The story Albright does tell has three dimensions: it’s a WWII narrative with a Central European focus; more precisely, it’s a Czech-eye view of WWII and its aftermath. More narrowly (and richly) yet, it’s a perspective that hinges on the part her father, Josef Körbel, played in the Czech foreign ministry as press attaché  and ambassador to Yugoslavia, as scribe and mouthpiece for the Czechoslovakian government-in-exile (in London) after his country fell to the Nazis, and as effective subordinate to the major Czech leaders, Edvard Beneš and Jan Masaryk, even through his country’s second fall, to the Soviet Union, after a very brief hope of renewed democratic independence.

Readers will be frustrated once they realize that Albright was barely a toddler when the historical timeline she fleshes out began. She is rarely writing from memory, as she was much too young to have experience-based insights on the events that she relates. In addition, Albright spent very few of her early years living in Prague, and more of them living in either Belgrade or London.

His own future insecure after the Soviet regime took hold, Josef Körbel was able to gain political asylum from the U. S., bringing his family here in 1948 and building a significant career as an international studies professor at the University of Denver. Albright’s positions in the U. S. government and her father’s place in Czechoslovakia’s government gave her access to materials that she fashioned industriously and intelligently. She explores, with clarity and dramatic pointing, the political twists and turns by which the democratic Czechoslovakia that came to life in the aftermath of WWI became a victim of Nazi aggression and then a pawn in the east-west game following Germany’s defeat. The Czechs had the bad luck to be liberated by the Soviets.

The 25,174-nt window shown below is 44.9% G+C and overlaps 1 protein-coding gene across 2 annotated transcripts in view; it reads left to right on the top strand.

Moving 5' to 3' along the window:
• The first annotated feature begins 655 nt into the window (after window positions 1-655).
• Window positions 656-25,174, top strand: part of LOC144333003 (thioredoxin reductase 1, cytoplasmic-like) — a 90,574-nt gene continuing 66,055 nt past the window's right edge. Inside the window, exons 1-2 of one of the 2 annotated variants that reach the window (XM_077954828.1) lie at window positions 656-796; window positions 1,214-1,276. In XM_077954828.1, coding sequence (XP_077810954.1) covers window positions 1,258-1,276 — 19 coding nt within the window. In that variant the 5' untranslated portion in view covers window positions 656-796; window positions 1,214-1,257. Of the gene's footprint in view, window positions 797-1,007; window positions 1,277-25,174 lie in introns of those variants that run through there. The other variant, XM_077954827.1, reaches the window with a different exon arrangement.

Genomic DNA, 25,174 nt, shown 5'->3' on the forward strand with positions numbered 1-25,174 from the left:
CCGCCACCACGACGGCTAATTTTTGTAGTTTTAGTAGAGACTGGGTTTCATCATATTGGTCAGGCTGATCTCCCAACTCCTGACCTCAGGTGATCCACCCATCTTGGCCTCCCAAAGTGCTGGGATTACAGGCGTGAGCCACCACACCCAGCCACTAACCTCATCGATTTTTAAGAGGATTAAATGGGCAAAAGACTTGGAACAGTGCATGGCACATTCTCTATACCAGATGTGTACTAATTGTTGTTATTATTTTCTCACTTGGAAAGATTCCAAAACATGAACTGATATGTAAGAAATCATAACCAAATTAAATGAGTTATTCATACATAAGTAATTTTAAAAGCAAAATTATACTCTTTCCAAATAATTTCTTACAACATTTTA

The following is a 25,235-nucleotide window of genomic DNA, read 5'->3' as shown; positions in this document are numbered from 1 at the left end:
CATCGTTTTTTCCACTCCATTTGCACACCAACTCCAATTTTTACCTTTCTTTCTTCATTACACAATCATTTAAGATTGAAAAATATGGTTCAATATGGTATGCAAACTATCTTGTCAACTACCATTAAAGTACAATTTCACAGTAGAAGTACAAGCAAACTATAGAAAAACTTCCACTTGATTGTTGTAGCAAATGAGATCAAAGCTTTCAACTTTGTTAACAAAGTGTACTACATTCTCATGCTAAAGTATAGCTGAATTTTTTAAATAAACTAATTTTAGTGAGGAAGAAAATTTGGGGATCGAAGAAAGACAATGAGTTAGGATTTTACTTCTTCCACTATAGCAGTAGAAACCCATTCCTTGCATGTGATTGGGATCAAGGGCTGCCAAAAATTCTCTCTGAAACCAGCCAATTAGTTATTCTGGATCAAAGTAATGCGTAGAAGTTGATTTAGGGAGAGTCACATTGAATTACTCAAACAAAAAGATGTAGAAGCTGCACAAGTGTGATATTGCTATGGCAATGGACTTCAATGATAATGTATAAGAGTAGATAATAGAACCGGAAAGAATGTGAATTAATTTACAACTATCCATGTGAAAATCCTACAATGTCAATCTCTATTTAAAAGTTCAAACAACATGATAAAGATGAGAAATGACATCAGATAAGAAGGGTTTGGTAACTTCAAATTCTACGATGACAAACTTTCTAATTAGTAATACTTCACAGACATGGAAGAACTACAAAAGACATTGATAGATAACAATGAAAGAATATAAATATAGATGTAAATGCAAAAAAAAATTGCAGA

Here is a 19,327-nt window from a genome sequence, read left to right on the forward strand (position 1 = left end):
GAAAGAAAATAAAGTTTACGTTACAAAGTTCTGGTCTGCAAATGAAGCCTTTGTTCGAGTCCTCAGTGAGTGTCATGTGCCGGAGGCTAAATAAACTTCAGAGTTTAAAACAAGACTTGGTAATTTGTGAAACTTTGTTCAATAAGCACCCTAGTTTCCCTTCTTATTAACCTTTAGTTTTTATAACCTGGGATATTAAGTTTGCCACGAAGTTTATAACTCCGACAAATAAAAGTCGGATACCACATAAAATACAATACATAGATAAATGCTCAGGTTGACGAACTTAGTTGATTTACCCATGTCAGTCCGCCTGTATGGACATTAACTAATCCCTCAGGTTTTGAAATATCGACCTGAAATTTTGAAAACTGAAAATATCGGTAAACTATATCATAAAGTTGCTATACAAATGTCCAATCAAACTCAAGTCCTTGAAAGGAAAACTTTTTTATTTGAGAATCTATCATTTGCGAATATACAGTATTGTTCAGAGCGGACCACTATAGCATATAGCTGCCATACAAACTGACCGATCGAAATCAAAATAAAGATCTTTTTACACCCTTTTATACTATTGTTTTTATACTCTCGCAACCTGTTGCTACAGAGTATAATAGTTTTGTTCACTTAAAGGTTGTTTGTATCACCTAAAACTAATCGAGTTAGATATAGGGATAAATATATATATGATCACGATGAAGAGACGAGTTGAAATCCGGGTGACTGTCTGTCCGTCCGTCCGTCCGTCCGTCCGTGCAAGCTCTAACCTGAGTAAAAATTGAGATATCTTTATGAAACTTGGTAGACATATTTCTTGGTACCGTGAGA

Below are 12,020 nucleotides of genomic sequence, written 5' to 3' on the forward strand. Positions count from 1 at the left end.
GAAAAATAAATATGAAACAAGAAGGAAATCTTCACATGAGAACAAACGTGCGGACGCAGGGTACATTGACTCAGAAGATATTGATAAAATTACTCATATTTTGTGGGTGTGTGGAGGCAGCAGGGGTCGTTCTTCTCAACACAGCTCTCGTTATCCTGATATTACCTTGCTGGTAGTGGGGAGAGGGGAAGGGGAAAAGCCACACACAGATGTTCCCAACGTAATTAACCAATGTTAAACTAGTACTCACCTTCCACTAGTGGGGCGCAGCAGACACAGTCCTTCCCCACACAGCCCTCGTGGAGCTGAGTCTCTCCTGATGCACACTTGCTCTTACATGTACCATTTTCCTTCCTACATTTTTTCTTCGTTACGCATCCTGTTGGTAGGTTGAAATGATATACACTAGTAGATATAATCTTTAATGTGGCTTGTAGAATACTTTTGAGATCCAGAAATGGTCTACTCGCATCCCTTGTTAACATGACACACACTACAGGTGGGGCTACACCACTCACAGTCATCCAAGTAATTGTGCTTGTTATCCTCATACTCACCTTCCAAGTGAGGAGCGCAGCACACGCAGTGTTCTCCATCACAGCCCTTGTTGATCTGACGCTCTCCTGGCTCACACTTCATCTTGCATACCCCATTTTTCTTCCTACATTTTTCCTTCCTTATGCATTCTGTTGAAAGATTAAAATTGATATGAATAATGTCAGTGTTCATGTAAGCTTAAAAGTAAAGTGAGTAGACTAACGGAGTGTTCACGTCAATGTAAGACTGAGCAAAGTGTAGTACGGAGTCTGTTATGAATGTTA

Madeleine Albright – official photo as Secretary of State

Madeleine Albright’s narrative of how a small European nation caught in the crossfire fared during the stormy years leading up to and following WWII is bolstered by an abundance of sources, an array of captivating photographs, a cast list of principal characters, a detailed time line, and a bountiful index. Fortunately, this apparatus does not interfere with accessibility. On many occasions, Albright’s personal (as distinguished from professional) voice adds charm and wit to the presentation of unfortunate occurrences.

The story of Madeleine Albright’s response to the discovery of her Jewish ancestry is a leitmotif running through the analysis of Czechoslovakia’s fate. Once their Jewish parentage became known, she and her younger siblings explored family papers, government records, and various archives to piece together a good bit of their parents’ Jewish past. There was no one from whom Albright could receive the answer to this question: What led her parents to convert to Roman Catholicism when Madeleine was still very young and never reveal the truth about their Jewish origins?

Knowing the character of her parents, the author surmises that their decision was meant to be protective. It’s not clear whether or not Josef’s assignment to work with the Czech government-in-exile was intended as an escape from his family’s likely discovery and probable extermination as a Jews. Albright suggests in various ways that the young Körbel couple had worn their Judaism lightly, making it relatively easy to leave it behind.  Prague Winter reveals no information about Albright’s grandparents having relationships with Czechoslovakia’s Jewish communities.